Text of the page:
Why I am not installing your app on my phone
For reasons beyond the scope of this entry, I spent a decent chunk of time today using my phone to amuse myself. Part of that time was reading Twitter, and part of that reading involved following links to interesting articles on various places. Quite a number of those places wanted me to install their iPhone app instead of reading things on their website, and some of them were quite obnoxious about it. For example, Medium sticks a prominent non-dismissable button in the middle of the bottom of the screen, effectively shrinking an already-too-small screen that much further.
Did I install any of the apps that these websites wanted me to? Of course not. This is not because my phone has only limited space, and it's not really because I prefer keeping my phone uncluttered. There's a much more fundamental reason: I don't trust your app. In fact, I assume that almost all apps that websites want me to use instead of reading the site are actually trojan horses.
By this, I don't mean that I expect any of these apps to quietly attack the security of my phone and attempt to compromise it (although I wouldn't take that bet on Android). I don't even necessarily expect all of these apps to demand intrusive device permissions, like constant access to location services (although I suspect that a lot of them will at least ask for lots of permissions, because maybe I'll be foolish enough to agree). I do definitely expect that all of these apps will put their app nature to 'good' use in order to spy on, track, and monetize my in-app activity to a much larger extent than their websites can. Any potential improvement in my user experience over just reading the website is incidental to their actual reason for existing, which is why they're trojan horses.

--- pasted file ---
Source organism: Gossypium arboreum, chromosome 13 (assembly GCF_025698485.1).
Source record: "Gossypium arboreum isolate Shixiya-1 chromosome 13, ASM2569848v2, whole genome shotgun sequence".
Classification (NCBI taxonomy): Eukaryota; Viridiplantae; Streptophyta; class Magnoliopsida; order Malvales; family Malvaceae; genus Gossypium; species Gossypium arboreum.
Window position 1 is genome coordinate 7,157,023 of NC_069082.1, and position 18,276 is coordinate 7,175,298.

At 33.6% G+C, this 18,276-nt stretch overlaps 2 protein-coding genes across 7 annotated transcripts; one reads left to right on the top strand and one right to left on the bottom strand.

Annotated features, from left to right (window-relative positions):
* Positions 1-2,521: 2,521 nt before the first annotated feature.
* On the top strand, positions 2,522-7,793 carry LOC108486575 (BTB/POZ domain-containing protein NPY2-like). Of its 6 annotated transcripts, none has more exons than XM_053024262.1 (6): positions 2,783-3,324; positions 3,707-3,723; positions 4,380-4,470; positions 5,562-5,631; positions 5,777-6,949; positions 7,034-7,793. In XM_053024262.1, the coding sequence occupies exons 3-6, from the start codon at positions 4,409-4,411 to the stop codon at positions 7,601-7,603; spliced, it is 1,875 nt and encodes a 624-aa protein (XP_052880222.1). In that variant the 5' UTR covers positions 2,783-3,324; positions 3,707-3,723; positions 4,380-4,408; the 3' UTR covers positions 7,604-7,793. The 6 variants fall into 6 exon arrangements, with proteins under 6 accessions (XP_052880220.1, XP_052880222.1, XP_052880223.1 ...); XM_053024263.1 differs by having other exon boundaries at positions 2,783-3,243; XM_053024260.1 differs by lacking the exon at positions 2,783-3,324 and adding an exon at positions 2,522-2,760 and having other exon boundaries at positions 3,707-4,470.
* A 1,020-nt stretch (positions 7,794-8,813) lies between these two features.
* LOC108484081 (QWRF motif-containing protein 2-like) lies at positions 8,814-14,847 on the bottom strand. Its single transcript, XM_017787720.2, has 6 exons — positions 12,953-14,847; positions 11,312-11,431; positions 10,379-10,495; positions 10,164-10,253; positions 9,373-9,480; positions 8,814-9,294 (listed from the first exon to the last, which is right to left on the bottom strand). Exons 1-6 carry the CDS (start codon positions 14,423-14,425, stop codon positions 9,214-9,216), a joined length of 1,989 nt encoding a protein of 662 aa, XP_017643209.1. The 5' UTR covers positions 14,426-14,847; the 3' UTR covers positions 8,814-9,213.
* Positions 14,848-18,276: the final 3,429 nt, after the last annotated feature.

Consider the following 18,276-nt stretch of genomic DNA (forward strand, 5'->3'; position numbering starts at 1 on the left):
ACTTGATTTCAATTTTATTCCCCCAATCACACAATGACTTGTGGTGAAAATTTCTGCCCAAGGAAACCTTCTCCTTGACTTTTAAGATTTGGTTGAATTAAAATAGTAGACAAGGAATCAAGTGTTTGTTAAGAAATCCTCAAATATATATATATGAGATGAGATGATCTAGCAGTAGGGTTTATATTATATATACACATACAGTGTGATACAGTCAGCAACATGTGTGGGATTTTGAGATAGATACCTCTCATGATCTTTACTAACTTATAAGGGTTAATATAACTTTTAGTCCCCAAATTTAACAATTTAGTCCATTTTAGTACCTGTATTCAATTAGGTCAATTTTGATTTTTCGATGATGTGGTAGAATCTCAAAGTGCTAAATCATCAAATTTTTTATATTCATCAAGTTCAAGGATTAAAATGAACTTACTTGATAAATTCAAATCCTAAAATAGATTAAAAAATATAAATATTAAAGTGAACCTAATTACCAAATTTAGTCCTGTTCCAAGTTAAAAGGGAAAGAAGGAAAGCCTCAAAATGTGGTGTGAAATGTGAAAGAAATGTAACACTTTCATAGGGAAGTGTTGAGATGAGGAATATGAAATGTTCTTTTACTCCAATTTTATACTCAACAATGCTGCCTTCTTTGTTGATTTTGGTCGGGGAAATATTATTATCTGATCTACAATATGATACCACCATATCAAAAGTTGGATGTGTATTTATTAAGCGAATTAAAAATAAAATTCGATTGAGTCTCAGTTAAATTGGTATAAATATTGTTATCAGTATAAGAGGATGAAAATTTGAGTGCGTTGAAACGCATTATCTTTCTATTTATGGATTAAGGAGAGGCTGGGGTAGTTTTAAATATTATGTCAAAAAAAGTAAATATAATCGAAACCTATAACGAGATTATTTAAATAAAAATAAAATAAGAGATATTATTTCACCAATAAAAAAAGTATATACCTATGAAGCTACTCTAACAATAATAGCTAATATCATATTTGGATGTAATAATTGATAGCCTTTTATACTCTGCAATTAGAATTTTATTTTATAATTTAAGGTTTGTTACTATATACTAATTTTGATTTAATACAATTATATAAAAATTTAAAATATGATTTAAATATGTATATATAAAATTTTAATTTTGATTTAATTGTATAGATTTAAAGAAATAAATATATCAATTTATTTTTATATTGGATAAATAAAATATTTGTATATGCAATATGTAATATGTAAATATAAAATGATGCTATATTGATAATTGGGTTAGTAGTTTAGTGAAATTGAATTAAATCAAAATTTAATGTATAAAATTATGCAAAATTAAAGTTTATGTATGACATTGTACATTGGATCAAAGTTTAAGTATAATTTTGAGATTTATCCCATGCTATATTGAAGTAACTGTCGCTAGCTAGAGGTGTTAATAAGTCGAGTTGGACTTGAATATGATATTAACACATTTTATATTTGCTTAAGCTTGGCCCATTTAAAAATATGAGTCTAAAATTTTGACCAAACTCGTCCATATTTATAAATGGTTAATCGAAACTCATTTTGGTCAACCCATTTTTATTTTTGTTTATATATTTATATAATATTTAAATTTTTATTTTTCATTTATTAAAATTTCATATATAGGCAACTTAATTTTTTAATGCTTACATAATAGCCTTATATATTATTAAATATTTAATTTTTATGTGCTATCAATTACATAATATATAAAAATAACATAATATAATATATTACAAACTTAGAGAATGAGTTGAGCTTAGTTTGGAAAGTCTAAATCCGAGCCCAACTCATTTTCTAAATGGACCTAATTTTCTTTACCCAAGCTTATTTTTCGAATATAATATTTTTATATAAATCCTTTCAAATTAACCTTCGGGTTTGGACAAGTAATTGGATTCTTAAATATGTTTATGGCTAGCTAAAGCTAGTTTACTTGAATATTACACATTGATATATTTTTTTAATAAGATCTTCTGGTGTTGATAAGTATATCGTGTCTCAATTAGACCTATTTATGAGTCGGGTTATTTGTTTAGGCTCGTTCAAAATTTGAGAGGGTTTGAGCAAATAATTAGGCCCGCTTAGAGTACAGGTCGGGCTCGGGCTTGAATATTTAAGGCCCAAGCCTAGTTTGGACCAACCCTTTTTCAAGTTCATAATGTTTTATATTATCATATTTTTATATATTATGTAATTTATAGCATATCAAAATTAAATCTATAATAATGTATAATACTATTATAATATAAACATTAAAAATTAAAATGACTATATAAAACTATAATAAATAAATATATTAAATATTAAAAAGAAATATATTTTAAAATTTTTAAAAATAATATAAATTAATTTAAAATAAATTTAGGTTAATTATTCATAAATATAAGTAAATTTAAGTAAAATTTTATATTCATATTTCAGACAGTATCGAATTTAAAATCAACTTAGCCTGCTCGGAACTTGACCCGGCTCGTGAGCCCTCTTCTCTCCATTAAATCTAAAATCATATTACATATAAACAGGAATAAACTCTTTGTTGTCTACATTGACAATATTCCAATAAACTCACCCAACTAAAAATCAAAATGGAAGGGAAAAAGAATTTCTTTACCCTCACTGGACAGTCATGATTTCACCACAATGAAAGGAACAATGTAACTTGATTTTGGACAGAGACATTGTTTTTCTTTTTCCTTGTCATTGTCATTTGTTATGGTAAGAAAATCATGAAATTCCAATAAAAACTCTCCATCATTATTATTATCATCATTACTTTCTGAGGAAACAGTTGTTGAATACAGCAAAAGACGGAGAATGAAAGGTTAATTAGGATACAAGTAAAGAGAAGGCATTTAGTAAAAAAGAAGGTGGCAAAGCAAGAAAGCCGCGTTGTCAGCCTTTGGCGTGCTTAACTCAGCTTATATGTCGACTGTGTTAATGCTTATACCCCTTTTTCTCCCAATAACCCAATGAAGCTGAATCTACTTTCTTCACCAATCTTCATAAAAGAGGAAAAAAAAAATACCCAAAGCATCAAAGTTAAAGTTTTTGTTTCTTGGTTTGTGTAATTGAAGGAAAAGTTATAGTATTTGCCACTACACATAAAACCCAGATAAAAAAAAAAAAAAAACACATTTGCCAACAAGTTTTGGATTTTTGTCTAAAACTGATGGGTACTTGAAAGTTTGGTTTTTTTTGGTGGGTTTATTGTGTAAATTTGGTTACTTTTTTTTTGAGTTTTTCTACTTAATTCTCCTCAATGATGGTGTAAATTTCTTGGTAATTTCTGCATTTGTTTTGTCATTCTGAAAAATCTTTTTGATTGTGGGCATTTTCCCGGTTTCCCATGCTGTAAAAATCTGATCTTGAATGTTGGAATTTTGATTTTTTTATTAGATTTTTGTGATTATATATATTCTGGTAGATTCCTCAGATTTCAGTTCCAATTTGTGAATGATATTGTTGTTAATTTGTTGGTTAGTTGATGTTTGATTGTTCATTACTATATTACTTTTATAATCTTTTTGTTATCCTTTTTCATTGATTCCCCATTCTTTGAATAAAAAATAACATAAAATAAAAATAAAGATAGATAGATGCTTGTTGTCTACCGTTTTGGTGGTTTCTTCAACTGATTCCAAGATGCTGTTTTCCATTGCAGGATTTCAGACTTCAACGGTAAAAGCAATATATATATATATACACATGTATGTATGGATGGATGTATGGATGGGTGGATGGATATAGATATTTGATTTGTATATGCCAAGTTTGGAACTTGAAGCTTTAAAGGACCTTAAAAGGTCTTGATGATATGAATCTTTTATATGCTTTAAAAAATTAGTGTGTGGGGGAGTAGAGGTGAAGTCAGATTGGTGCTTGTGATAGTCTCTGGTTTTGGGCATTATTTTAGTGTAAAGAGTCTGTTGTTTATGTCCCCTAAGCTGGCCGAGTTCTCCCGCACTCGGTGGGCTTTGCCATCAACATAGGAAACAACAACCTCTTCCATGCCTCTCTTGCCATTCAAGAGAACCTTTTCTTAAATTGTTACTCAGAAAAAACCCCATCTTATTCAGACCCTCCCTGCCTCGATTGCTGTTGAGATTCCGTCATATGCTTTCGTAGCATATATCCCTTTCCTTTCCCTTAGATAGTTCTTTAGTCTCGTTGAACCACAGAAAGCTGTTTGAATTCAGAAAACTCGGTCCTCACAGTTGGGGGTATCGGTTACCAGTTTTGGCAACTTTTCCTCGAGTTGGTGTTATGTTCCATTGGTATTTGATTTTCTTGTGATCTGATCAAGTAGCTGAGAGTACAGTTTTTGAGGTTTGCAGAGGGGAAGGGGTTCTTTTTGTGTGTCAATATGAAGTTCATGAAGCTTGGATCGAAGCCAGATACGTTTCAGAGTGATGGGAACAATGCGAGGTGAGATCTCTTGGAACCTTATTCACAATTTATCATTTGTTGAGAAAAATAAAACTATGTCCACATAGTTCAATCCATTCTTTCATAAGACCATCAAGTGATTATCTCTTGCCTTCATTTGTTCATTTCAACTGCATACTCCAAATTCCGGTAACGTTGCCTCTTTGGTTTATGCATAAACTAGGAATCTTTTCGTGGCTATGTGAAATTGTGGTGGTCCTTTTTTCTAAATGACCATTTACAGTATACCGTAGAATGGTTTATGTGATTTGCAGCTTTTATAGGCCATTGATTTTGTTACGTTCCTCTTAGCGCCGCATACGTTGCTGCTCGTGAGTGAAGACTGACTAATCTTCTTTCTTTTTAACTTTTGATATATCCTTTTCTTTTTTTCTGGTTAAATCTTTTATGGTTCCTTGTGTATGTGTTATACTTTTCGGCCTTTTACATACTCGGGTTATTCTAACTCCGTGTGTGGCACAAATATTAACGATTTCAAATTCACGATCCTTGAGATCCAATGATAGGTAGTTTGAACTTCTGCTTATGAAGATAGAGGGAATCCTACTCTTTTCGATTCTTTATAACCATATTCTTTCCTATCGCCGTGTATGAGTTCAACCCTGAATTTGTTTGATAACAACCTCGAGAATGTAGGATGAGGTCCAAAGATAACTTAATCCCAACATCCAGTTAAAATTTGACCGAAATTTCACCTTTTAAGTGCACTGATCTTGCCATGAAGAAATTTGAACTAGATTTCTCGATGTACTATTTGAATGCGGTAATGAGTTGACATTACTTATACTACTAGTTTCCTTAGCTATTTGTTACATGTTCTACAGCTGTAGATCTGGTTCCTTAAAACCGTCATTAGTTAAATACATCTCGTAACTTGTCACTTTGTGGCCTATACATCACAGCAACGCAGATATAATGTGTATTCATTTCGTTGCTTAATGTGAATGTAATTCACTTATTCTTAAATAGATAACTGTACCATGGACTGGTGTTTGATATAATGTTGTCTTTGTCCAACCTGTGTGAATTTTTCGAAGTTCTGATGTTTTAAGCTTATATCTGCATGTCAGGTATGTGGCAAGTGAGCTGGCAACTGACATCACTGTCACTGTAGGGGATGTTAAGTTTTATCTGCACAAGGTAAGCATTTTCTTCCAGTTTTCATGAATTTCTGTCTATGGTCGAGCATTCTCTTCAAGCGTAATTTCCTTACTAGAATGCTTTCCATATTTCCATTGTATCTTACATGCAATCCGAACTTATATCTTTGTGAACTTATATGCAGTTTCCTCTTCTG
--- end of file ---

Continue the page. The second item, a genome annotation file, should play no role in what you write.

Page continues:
There is nothing particularly surprising here, of course. This is simply the inevitable result of the business model of these websites. I'm not their customer, although they may pretend otherwise; instead, I am part of the product, to be packed up and sold off to advertisers. Trying to get me to accept the app is part of fattening me up for their actual customers.
(This is a bit of a grumpy rant, because I got sick and tired of all the 'install our app, really' badgering from various places, especially when it makes their websites less usable. Some of the time these nags encouraged me to close the page as not sufficiently fascinating, which may or may not have been a win for the websites in question.)
The IPv6 address lookup problem (and brute force solution)
In Julia Evans' article Async IO on Linux: select, poll, and epoll,
she mentioned in passing that she
straceed a Go program making a
HTTP request and noticed something odd:
Then [the Go program] makes 2 DNS queries for example.com (why 2? I don’t know!), and uses
epoll_waitto wait for replies [...]
It turns out that this is all due to IPv6 (and the DNS standards),
and it (probably) happens in more than Go programs (although I
straced anything else to be sure). So let's start with